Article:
There are {overscore (Ω)} distinct VPNs, indexed in the following discussion by the symbol Ω. A bandwidth capacity Cl (Ω) is allocated to each link l of each VPN Ω. The objective of the inventive techniques is to design the VPNs (i.e., to estimate the values of Cl (Ω) ) such that, when the traffic of each customer is optimally routed over its VPN, a weighted aggregate measure of carried bandwidth over the network is maximized. In the following discussion, this weighted aggregate measure is referred to as network revenue. It is important to note that each of the VPNs will typically be supporting traffic in plural classes of service, each indexed herein by the symbol s.

Symbols used above in the description of the Optimal Routing Problem according to Mitra et al. will also be used in the following discussion. However, those quantities that are peculiar to a particular VPN will be superscripted with the VPN index, as in the case of link capacities mentioned above.

The decision variables (whose values are optimized in order to achieve the objective stated above) are the link capacities Cl (Ω) and the traffic intensity ρsr (Ω) of each stream and VPN that is admitted to the network and offered to a route r belonging to the set of permissible routes for that stream. (The various routes are indexed by the symbol r.)

We assume in the following discussion that there are a total of S service classes, with each call of class s requiring a bandwidth dsl on link l.

Although we believe that our inventive technique will have broad applications in practical networks, it should be noted that the embodiment to be described here was formulated with reference to a model network having certain idealized properties. As noted above, we have assumed that a packetized network can be modeled as a circuit-switched loss network, and that all considerations relating to buffering can be subsumed into the effective bandwidth. Moreover, we assume that call arrivals for each stream are Poisson distributed, with a mean rate Λ (Ω). Admission of each arriving call of stream (s, σ)(Ω), is assumed to be controlled by an independent Bernoulli trial. Thus, the outcome of such a trial determines whether the call is offered to VPN Ω, and if so, to which route in the route set it is offered. If the call is accepted, the bandwidth on each link is assumed to be simultaneously held for the duration of the call. An arriving call offered to a given route may still be blocked if any link on the route has insufficient bandwidth. The holding periods of calls in stream (s,σ)(Ω) are assumed to be independent of earlier arrival and holding times, and to have a mean value 1/μ (Ω).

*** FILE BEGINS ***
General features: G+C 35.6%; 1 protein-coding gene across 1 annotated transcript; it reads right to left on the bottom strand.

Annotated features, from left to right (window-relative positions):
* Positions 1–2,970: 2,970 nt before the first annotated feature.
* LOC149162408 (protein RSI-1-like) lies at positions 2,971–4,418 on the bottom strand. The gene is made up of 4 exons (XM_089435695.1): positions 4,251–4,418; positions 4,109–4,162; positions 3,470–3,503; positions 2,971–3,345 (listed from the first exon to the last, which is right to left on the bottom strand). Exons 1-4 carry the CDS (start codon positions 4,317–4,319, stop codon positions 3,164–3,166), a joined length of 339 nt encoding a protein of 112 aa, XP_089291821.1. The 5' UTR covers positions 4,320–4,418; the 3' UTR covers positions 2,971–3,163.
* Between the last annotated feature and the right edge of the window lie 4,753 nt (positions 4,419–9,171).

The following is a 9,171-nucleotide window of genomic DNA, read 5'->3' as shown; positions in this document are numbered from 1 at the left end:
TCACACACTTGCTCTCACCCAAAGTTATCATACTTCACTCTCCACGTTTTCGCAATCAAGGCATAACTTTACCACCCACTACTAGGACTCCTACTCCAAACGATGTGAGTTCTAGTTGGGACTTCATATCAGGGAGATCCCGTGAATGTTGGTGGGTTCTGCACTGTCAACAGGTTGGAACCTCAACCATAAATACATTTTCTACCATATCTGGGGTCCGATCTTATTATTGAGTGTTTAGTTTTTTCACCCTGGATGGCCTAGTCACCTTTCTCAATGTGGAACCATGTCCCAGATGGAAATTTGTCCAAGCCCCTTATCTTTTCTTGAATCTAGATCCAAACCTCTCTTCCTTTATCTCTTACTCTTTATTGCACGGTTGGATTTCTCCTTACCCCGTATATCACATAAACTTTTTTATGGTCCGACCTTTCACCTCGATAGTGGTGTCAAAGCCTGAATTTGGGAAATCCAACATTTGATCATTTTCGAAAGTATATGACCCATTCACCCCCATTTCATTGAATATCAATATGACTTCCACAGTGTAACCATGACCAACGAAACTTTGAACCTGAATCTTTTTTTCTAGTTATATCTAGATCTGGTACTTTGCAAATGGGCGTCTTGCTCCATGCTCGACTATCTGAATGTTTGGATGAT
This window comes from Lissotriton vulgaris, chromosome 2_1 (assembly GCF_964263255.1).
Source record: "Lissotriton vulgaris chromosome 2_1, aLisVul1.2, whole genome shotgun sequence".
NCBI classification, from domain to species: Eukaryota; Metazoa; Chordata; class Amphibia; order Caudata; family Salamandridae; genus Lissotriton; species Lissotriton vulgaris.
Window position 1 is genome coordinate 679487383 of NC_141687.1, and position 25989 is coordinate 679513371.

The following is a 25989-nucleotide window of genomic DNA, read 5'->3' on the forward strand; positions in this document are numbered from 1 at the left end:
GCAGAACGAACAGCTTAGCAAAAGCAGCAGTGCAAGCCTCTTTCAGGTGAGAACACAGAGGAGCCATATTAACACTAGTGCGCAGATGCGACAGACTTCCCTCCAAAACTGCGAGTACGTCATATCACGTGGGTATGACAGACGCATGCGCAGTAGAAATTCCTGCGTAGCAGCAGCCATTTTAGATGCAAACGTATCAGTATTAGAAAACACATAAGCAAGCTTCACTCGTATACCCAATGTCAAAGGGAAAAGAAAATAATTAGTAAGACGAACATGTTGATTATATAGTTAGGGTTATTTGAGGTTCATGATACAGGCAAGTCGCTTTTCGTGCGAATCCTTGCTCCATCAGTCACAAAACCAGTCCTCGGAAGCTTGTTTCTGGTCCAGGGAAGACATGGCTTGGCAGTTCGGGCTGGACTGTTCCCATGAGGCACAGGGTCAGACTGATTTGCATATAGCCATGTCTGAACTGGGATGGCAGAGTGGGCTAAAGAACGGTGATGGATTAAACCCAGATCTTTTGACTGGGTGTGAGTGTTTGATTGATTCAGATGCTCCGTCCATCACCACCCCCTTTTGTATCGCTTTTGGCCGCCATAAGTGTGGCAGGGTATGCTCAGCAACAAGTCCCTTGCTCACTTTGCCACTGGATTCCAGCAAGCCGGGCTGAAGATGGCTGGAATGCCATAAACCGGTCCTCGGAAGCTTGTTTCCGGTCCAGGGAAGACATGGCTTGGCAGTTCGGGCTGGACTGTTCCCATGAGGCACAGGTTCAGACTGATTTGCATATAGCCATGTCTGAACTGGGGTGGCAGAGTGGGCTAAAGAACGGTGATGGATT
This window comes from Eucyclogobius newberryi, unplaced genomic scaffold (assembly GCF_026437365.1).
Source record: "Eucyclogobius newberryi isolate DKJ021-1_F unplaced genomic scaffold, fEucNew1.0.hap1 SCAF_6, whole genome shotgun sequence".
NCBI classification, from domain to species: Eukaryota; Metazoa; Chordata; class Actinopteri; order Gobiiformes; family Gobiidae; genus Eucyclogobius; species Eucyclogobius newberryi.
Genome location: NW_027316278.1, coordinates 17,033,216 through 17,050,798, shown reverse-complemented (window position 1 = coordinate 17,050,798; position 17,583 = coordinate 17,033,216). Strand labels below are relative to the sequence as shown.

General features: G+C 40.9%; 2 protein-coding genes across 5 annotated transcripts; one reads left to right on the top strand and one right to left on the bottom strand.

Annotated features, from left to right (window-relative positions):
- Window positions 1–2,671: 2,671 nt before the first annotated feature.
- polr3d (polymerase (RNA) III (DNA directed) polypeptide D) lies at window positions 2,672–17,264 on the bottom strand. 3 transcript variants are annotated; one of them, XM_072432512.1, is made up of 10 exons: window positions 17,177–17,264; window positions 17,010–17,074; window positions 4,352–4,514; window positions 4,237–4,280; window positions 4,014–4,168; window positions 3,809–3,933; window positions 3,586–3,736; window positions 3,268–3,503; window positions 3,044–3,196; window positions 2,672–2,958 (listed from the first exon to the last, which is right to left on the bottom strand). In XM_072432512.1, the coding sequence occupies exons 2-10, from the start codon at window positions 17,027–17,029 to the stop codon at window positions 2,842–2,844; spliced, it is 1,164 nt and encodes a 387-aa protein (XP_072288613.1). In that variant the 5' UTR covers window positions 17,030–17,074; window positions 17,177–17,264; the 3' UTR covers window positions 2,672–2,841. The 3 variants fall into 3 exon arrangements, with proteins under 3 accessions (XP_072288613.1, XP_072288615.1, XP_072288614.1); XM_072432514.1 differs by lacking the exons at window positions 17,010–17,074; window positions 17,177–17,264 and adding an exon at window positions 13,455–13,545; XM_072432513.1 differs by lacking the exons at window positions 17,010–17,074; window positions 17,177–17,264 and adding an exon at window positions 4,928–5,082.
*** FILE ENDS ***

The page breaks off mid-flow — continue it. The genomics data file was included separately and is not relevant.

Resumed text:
The call arrivals of each stream (s, σ)(Ω), for each route r in the permissible route set of that stream, are also assumed to be Poisson distributed, with a mean call-arrival rate λsr (Ω). The sum of the mean route call-arrival rates over the entire route set can be no greater than the mean call-arrival rate Λ (Ω) for the entire stream. The service-route traffic intensity ρsr (Ω) is defined as λsr (Ω) (Ω), and the stream traffic intensity {overscore (ρ)} (Ω) is defined as Λ (Ω)/μ (Ω).

We define an admission control parameter ρ (Ω) as (1/Λ (Ω)) times the sum, over the entire route set, of the mean route call-arrival rates λsr (Ω). This quantity expresses the Bernoulli probability that a given incoming call of the pertinent stream will be offered to the network. Similarly, the probability that a given call of service types will be offered to a route r is given by λsr (Ω) (Ω). These admission probabilities and routing probabilities are obtained from the results of the inventive procedure.

III. The Joint Problem of Optimal Routing and Resource Allocation—Overview

The total network revenue W is the sum, over all of the VPNs, of the respective subnetwork revenues W(Ω). The subnetwork revenue is evaluated from the service-route traffic intensities ρsr (Ω), the equilibrium probability Lsr (Ω) of loss on each service route of a call after admission to the network, and the service-route earnings parameter esr (Ω). The carried load of a given service route is given by ρsr (Ω) (1−Lsr (Ω)). The product of this expression times the pertinent earnings parameter gives the long-run average revenue for the service route. The long-run average revenue for the subnetwork is obtained by summing this expression over all streams (s, σ) in the subnetwork, and over all routes in the route set for each stream.

The objective of the joint problem addressed by our invention is to find the link capacities cl (Ω) and the service-route traffic intensities ρsr (Ω) that maximize the total network revenue, subject to certain constraints. One constraint is that no service-route traffic intensity may have a negative value. A second constraint is that for all VPNs and all streams, the sum of the service-route traffic intensities over the pertinent route set must not exceed the corresponding stream traffic intensity {overscore (ρ)} (Ω). A third constraint is that the total capacity of each link must be perfectly allocated (i.e., neither under- nor over-allocated) among the VPNs. A fourth constraint is that no subnetwork link capacity Cl (Ω) may have a negative value.

In at least some cases, it may be desirable to impose further constraints in order to assure a promised quality of service for each of some, or all, of the subnetworks. One such approach is to constrain each of the affected subnetwork revenues W(Ω) so that it cannot fall below a specified value.